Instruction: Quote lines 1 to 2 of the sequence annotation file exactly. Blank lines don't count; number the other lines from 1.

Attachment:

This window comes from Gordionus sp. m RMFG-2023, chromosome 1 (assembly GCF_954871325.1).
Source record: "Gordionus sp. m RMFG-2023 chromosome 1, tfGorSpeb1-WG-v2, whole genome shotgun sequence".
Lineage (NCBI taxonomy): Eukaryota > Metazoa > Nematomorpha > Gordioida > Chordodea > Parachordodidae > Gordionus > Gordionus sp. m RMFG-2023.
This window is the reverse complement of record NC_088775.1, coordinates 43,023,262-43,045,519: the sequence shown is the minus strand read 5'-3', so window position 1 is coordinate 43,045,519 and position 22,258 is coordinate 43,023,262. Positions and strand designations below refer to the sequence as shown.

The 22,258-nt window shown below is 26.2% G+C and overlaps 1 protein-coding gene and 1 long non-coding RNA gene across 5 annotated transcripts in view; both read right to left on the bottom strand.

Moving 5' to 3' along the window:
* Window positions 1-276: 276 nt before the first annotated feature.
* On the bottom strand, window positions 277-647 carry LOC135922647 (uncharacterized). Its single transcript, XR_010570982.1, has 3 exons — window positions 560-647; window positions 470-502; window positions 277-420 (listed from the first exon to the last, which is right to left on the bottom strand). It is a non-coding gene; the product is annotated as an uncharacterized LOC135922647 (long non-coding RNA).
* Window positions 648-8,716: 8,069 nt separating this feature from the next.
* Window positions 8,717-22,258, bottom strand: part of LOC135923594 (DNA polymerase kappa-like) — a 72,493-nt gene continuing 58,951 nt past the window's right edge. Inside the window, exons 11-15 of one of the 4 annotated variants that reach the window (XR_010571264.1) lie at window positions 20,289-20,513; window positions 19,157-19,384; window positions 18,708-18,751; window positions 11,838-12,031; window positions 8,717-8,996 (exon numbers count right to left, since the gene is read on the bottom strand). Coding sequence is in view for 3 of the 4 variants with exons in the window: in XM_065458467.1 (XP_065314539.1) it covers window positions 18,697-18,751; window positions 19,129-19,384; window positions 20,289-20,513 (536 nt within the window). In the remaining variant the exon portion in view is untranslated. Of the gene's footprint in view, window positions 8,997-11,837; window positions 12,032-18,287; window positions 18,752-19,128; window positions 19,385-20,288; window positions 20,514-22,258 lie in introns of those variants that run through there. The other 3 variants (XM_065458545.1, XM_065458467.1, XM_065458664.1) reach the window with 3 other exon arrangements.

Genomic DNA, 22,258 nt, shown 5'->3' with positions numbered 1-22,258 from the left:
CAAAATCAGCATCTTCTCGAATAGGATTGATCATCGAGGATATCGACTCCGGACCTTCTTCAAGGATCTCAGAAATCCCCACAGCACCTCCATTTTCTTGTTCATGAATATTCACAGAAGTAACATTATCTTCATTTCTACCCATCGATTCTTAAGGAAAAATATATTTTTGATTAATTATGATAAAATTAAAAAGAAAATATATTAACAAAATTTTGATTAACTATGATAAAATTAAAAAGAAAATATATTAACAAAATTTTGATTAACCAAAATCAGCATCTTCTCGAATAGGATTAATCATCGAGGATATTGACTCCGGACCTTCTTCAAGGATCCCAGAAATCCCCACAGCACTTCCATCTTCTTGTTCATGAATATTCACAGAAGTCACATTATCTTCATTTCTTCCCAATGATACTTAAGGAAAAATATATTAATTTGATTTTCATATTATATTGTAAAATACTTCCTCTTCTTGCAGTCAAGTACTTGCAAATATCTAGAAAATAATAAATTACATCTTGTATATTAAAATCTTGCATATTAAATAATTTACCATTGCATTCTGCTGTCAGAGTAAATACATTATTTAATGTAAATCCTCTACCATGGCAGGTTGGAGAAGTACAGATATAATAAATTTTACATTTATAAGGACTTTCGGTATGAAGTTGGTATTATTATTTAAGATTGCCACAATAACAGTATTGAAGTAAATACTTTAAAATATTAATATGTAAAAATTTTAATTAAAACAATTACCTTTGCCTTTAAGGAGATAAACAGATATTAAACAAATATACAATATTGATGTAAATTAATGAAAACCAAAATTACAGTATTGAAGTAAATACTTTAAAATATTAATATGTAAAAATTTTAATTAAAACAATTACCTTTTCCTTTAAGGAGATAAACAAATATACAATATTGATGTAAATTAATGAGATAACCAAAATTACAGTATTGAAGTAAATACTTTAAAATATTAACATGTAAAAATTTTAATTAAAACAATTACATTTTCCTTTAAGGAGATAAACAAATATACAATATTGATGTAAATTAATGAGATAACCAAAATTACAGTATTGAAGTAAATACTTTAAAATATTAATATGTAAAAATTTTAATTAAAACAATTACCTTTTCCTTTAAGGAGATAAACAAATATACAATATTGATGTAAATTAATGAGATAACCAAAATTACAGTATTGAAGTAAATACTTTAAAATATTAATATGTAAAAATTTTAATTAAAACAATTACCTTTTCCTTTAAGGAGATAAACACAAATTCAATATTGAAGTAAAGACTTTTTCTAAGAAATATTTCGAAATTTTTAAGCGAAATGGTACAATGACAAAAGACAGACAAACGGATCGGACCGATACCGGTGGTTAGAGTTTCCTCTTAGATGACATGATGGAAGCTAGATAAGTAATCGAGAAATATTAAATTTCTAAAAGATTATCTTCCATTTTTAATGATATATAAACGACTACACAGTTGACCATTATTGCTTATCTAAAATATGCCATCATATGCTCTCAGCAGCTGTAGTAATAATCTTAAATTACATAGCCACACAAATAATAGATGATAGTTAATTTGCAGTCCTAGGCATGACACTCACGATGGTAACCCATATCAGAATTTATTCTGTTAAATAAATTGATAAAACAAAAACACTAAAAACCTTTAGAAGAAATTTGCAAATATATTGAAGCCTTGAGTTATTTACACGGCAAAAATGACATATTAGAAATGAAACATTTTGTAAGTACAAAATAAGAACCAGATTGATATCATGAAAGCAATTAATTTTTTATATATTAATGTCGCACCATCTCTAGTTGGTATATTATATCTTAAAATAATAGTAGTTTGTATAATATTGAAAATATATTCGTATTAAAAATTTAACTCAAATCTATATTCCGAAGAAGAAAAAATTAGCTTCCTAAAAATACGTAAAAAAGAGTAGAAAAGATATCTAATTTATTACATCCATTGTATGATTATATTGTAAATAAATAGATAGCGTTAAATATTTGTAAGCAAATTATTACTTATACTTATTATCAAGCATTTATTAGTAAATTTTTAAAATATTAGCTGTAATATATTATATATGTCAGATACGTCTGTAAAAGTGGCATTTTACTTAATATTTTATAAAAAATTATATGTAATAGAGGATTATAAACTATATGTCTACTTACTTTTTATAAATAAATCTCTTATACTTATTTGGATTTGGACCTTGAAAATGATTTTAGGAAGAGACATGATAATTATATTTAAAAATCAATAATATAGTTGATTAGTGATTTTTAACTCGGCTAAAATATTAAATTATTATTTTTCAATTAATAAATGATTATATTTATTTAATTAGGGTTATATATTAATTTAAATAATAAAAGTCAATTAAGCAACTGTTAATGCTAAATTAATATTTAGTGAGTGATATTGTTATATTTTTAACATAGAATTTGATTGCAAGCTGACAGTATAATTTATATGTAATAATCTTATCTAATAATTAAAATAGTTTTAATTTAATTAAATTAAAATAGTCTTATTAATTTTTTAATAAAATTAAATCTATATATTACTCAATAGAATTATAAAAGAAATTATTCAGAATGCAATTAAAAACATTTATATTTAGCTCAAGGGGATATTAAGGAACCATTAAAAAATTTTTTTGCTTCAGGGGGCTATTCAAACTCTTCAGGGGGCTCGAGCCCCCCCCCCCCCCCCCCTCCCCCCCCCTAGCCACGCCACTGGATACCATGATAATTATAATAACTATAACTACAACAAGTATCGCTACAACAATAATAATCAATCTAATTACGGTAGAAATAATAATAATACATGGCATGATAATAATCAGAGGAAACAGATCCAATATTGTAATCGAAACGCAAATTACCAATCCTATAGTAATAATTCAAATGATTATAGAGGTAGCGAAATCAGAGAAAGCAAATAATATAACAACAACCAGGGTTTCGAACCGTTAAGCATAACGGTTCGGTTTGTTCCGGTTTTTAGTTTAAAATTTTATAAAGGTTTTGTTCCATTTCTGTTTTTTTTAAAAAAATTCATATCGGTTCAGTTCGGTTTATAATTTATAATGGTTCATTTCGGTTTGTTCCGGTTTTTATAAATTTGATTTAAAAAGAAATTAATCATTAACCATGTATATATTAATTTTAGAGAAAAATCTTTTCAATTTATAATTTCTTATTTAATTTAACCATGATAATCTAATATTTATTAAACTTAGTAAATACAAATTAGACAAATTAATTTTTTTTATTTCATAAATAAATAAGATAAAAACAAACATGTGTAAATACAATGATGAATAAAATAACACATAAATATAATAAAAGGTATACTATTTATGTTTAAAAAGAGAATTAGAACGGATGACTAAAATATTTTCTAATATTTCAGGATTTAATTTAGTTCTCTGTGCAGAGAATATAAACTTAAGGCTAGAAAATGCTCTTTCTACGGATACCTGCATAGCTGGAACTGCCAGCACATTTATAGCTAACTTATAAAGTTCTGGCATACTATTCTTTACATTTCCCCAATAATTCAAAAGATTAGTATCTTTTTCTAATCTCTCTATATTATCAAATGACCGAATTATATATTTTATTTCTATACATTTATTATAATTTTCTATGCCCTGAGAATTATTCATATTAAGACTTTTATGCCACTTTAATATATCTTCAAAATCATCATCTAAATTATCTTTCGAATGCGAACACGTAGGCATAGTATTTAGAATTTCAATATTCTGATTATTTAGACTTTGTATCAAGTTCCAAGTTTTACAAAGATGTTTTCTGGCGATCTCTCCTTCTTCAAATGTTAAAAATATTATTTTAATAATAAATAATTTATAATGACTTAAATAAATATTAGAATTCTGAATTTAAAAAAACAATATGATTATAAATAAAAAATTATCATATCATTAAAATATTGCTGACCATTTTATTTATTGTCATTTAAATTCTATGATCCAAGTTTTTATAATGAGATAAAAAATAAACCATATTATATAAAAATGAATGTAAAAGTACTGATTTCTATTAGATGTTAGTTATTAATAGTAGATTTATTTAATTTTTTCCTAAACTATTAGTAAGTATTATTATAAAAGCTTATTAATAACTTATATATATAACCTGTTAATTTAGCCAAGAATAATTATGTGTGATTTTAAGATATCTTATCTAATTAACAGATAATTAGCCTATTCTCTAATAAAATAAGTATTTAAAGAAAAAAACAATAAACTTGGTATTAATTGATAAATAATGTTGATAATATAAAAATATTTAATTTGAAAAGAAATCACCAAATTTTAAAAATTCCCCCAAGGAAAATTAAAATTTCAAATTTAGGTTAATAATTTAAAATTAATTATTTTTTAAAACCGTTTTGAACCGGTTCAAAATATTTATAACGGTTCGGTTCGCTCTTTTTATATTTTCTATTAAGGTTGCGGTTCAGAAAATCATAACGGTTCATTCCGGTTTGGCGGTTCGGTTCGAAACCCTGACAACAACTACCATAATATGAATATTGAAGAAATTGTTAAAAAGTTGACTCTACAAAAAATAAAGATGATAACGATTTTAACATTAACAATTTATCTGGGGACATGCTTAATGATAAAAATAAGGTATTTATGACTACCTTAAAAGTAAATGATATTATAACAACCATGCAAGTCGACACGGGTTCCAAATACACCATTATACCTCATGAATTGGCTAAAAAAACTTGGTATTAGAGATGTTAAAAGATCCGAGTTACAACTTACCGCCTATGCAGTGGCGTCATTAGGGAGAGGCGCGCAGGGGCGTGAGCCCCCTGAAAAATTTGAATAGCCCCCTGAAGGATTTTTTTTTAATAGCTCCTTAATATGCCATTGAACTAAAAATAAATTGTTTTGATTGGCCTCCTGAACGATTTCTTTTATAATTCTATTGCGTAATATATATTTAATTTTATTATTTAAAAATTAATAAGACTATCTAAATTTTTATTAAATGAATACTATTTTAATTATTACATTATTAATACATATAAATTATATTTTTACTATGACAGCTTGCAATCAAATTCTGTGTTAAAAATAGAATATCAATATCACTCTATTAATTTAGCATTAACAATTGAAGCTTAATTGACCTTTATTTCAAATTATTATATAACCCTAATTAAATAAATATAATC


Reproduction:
This window comes from Gordionus sp. m RMFG-2023, chromosome 1 (assembly GCF_954871325.1).
Source record: "Gordionus sp. m RMFG-2023 chromosome 1, tfGorSpeb1-WG-v2, whole genome shotgun sequence".